Published online 16 March 2010 | Nature | doi:10.1038/news.2010.125
Updated online: 19 March 2010


Italian molecular cookery 'ban' condemned

Decree to rein in additives could put more processed foods on restaurant tables.

Molecular cook prepares foodAn Italian decree that bans additives from restaurant kitchens could backfire.Willie B. Thomas / iStockphoto

An Italian decree that bans a plethora of food additives from restaurant kitchens has been dismissed as unscientific and irrational by food scientists contacted by Nature.

The decree has even failed to garner the support of the international 'Slow Food' movement, which promotes the use of traditional ingredients. Some believe that the ban could backfire spectacularly by forcing restaurants to serve processed foods, which are not subject to the restrictions.

The decree, tabled by Italian undersecretary for health Francesca Martini, came into effect on 18 February. One of its two articles bans the use — or even storage — of all additives (except sweeteners) for which current European Union (EU) legislation sets a maximum acceptable daily intake (ADI). The second article states that restaurants must reveal to customers any additives they use in their recipes. Unless it is renewed, the decree is valid until the end of the year.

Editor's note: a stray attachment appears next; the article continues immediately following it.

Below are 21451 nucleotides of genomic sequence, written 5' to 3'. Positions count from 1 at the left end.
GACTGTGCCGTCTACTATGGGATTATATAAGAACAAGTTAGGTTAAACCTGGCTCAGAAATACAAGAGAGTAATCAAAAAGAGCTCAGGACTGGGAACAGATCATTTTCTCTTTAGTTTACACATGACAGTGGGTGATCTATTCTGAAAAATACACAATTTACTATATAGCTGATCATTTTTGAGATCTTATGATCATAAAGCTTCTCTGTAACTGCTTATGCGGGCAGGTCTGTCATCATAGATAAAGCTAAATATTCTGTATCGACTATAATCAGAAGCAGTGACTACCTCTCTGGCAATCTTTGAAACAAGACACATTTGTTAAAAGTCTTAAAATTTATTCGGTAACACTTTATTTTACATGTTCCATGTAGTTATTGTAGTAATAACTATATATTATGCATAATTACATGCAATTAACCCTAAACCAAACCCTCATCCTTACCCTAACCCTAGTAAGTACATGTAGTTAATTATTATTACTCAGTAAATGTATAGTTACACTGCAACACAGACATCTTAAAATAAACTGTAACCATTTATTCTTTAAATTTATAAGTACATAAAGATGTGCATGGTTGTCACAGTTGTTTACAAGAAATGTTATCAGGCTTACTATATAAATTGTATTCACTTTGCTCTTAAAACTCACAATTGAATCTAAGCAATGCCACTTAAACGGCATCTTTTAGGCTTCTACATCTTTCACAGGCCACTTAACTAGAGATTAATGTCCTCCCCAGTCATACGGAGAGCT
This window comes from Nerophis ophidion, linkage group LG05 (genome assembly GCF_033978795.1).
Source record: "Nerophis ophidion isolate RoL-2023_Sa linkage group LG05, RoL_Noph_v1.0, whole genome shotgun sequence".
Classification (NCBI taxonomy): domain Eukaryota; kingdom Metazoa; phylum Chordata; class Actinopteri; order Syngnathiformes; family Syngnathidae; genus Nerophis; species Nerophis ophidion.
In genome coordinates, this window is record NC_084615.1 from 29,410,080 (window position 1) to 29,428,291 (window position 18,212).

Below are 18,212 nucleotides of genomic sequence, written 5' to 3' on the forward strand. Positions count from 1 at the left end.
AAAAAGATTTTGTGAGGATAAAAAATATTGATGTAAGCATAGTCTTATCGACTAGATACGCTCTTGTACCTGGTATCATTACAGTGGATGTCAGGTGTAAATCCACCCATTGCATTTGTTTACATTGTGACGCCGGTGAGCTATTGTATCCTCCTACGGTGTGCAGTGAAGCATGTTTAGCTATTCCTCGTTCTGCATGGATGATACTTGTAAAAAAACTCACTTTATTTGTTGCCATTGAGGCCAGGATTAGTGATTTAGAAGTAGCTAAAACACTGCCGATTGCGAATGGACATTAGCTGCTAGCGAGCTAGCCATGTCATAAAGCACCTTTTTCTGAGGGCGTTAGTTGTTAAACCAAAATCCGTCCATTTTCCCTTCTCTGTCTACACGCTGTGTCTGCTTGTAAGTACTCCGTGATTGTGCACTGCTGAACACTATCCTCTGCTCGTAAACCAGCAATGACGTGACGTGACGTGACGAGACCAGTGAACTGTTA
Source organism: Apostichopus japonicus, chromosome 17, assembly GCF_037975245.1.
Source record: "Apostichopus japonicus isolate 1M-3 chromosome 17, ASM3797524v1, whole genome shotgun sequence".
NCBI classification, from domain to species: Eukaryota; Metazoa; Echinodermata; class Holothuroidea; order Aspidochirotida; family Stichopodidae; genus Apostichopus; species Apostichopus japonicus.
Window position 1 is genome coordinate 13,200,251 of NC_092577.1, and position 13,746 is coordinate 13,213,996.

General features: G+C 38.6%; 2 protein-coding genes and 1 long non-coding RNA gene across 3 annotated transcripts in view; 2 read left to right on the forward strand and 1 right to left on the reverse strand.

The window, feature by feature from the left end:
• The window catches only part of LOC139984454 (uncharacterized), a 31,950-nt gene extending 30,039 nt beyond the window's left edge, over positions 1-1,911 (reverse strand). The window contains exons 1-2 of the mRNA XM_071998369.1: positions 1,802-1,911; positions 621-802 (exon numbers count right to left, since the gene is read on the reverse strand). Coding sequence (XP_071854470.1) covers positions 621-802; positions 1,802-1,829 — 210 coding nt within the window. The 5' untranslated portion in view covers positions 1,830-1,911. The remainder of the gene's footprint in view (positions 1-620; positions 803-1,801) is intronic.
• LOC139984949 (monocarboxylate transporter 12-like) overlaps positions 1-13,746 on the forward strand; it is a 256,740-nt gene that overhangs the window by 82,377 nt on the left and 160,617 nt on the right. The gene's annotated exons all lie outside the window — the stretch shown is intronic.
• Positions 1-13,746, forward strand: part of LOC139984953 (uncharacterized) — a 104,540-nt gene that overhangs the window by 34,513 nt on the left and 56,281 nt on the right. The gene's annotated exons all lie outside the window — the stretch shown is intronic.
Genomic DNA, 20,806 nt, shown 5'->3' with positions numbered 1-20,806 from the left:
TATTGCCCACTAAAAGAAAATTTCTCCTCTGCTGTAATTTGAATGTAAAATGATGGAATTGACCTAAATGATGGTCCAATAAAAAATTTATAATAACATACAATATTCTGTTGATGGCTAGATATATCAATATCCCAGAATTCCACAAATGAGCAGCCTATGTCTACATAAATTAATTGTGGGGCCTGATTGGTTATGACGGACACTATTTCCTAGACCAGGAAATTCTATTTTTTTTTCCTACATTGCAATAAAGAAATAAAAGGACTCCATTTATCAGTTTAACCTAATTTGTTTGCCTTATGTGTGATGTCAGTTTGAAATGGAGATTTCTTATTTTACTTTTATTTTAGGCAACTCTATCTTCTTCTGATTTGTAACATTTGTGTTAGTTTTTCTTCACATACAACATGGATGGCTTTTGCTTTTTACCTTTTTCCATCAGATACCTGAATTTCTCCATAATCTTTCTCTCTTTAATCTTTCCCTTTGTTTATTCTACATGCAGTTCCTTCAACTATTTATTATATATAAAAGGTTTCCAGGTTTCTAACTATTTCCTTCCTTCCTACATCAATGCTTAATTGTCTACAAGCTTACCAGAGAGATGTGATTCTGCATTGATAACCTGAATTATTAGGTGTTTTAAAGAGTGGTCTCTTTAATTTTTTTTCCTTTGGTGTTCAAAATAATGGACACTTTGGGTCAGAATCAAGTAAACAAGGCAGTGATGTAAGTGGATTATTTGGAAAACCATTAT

Additives are used to improve the flavour, texture, colour, appearance and consistency of food, and include nitrates and nitrites — used, for example, as preservatives in salami — phosphates, which are present in most baking powders, and monosodium glutamate, a flavour enhancer used widely in Asian dishes. Many of the additives have been shown to be harmless to humans at doses much higher than the EU's ADIs.

"These additives have been extensively tested and it's completely irrational to forbid them," says physical chemist Hervé This of the National Institute for Agricultural Research in Paris who coined the term 'molecular gastronomy' to describe the study of the physical and chemical processes that occur during cooking.